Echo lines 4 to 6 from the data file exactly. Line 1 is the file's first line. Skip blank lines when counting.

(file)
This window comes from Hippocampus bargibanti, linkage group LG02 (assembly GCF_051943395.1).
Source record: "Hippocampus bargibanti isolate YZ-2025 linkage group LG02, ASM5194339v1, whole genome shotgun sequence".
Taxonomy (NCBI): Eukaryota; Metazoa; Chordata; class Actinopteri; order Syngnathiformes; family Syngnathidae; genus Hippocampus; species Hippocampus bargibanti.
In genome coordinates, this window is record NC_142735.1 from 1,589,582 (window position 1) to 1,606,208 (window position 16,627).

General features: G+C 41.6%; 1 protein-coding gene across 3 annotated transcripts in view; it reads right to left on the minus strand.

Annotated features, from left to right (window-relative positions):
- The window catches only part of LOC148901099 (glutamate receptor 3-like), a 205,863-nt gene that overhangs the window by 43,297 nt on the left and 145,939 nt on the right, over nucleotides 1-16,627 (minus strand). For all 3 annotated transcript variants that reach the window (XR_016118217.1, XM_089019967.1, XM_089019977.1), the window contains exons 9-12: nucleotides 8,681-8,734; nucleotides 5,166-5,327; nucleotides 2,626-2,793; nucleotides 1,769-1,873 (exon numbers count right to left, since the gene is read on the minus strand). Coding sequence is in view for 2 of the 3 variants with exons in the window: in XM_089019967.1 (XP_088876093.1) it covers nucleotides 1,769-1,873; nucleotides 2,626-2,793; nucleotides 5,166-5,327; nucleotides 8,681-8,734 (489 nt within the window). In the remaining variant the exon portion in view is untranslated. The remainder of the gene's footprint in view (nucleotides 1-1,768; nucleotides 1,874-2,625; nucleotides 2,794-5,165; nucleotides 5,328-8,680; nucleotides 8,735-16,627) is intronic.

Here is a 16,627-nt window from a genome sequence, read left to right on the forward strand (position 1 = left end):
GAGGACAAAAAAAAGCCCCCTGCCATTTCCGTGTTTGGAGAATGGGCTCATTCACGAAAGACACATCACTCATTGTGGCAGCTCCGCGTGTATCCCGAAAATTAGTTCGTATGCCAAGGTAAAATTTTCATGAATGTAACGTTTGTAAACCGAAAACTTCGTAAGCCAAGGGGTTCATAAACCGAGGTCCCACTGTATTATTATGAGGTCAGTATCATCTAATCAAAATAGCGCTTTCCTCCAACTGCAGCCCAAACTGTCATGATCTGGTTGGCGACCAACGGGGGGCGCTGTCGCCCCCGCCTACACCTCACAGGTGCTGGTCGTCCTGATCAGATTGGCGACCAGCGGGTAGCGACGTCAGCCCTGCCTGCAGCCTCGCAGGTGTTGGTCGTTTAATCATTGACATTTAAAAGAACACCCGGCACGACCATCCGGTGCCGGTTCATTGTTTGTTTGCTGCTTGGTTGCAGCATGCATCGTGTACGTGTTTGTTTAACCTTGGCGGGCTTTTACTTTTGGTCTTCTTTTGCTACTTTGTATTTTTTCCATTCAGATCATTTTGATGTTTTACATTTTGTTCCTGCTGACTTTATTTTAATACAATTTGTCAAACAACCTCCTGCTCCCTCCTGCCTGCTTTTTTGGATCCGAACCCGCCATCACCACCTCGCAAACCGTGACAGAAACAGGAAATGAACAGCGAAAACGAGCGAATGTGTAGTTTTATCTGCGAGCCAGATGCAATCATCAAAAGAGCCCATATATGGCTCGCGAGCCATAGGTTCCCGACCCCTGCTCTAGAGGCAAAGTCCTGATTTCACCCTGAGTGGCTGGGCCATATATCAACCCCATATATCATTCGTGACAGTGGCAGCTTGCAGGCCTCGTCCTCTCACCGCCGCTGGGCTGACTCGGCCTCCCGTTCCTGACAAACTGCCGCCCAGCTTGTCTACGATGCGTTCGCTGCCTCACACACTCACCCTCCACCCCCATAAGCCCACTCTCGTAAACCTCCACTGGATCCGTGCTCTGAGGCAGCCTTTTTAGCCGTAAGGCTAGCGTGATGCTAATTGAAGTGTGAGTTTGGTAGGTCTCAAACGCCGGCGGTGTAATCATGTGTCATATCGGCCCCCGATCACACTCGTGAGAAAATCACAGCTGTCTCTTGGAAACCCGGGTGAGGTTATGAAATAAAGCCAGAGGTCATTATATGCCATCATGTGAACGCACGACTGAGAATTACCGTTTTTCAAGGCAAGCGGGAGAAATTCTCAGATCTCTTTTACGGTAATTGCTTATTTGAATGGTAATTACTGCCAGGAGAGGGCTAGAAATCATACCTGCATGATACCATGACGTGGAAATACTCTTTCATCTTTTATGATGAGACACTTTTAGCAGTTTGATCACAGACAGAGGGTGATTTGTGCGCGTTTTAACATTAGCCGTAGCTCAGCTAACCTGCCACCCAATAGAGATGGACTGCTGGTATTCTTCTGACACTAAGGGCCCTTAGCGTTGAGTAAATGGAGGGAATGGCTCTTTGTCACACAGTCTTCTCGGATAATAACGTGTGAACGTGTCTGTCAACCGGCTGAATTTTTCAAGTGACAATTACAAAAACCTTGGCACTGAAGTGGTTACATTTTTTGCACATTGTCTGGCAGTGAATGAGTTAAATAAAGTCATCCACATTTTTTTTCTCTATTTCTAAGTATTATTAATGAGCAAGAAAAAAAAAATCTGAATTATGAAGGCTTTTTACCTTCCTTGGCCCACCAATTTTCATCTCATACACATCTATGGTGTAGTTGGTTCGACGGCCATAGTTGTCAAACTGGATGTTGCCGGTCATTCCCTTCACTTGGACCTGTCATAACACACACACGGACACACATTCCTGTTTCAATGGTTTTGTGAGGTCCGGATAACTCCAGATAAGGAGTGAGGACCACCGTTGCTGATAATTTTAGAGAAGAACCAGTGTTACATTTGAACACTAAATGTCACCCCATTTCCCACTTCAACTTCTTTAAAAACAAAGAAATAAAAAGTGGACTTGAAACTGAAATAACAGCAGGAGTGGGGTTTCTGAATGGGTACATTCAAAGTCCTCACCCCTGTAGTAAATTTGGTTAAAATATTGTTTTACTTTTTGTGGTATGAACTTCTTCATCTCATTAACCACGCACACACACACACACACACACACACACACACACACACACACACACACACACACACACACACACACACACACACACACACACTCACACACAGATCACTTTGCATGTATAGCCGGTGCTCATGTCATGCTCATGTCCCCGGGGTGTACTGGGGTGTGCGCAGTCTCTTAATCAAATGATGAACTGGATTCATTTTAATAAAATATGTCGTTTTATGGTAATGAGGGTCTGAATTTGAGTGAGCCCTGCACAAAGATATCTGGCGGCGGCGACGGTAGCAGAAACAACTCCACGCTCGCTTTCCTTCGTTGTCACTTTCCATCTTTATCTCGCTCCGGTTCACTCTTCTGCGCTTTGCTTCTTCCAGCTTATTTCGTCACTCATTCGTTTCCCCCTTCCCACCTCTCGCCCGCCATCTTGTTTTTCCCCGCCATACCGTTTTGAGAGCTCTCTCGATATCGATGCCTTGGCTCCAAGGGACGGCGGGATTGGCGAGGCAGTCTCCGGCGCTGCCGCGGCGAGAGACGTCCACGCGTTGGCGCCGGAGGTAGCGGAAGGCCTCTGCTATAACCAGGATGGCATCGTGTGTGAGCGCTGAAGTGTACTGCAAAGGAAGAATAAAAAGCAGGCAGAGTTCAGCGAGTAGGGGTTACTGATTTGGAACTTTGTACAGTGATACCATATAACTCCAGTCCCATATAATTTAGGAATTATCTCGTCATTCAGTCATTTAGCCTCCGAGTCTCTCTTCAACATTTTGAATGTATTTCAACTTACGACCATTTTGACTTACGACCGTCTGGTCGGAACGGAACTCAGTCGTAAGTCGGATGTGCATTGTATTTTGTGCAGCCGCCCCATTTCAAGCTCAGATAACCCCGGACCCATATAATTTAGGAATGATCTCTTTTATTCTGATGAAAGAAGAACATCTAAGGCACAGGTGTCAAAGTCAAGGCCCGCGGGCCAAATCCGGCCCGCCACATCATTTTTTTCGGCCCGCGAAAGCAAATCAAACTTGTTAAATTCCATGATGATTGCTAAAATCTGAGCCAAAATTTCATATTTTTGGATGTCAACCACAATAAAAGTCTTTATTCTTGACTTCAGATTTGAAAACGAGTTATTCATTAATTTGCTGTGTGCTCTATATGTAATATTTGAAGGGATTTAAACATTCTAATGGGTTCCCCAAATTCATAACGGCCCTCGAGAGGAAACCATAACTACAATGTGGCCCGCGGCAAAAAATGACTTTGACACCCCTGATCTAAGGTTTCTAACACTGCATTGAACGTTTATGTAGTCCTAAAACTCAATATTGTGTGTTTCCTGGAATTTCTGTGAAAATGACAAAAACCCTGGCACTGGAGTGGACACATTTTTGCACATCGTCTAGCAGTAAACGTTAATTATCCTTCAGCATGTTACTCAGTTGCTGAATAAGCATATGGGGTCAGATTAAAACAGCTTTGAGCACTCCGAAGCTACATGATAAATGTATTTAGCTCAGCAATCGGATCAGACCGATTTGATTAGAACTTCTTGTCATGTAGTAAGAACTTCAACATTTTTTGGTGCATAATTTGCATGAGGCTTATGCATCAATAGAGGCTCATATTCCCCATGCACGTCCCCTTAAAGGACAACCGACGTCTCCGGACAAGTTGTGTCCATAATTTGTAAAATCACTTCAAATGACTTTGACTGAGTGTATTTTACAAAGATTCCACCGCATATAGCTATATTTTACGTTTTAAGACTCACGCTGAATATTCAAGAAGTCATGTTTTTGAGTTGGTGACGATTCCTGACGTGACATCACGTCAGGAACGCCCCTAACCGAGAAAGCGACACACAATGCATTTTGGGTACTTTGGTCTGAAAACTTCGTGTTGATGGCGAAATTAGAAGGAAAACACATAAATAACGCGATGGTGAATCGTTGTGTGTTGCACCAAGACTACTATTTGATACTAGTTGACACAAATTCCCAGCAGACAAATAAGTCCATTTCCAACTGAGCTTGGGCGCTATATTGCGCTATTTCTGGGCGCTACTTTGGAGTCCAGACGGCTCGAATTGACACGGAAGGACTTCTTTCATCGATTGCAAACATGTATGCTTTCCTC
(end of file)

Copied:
In genome coordinates, this window is record NC_142735.1 from 1,589,582 (window position 1) to 1,606,208 (window position 16,627).

General features: G+C 41.6%; 1 protein-coding gene across 3 annotated transcripts in view; it reads right to left on the minus strand.

Annotated features, from left to right (window-relative positions):